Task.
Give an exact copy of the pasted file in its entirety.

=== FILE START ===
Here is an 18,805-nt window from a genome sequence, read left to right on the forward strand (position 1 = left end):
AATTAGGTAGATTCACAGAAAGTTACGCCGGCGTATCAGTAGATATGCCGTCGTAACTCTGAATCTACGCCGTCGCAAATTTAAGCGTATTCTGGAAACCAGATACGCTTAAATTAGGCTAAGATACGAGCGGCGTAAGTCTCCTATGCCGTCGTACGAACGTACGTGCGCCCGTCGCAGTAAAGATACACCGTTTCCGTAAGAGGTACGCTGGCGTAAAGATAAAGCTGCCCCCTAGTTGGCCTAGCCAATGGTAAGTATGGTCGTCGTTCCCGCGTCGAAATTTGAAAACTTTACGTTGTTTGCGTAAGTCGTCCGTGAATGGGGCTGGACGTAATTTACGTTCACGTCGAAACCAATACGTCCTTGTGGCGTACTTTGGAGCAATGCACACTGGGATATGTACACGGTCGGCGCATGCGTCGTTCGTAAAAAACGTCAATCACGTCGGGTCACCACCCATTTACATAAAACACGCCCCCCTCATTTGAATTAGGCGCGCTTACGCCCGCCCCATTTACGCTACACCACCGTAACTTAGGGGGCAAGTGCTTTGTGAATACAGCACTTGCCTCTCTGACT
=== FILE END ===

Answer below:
Here is an 18,805-nt window from a genome sequence, read left to right on the forward strand (position 1 = left end):
AATTAGGTAGATTCACAGAAAGTTACGCCGGCGTATCAGTAGATATGCCGTCGTAACTCTGAATCTACGCCGTCGCAAATTTAAGCGTATTCTGGAAACCAGATACGCTTAAATTAGGCTAAGATACGAGCGGCGTAAGTCTCCTATGCCGTCGTACGAACGTACGTGCGCCCGTCGCAGTAAAGATACACCGTTTCCGTAAGAGGTACGCTGGCGTAAAGATAAAGCTGCCCCCTAGTTGGCCTAGCCAATGGTAAGTATGGTCGTCGTTCCCGCGTCGAAATTTGAAAACTTTACGTTGTTTGCGTAAGTCGTCCGTGAATGGGGCTGGACGTAATTTACGTTCACGTCGAAACCAATACGTCCTTGTGGCGTACTTTGGAGCAATGCACACTGGGATATGTACACGGTCGGCGCATGCGTCGTTCGTAAAAAACGTCAATCACGTCGGGTCACCACCCATTTACATAAAACACGCCCCCCTCATTTGAATTAGGCGCGCTTACGCCCGCCCCATTTACGCTACACCACCGTAACTTAGGGGGCAAGTGCTTTGTGAATACAGCACTTGCCTCTCTGACT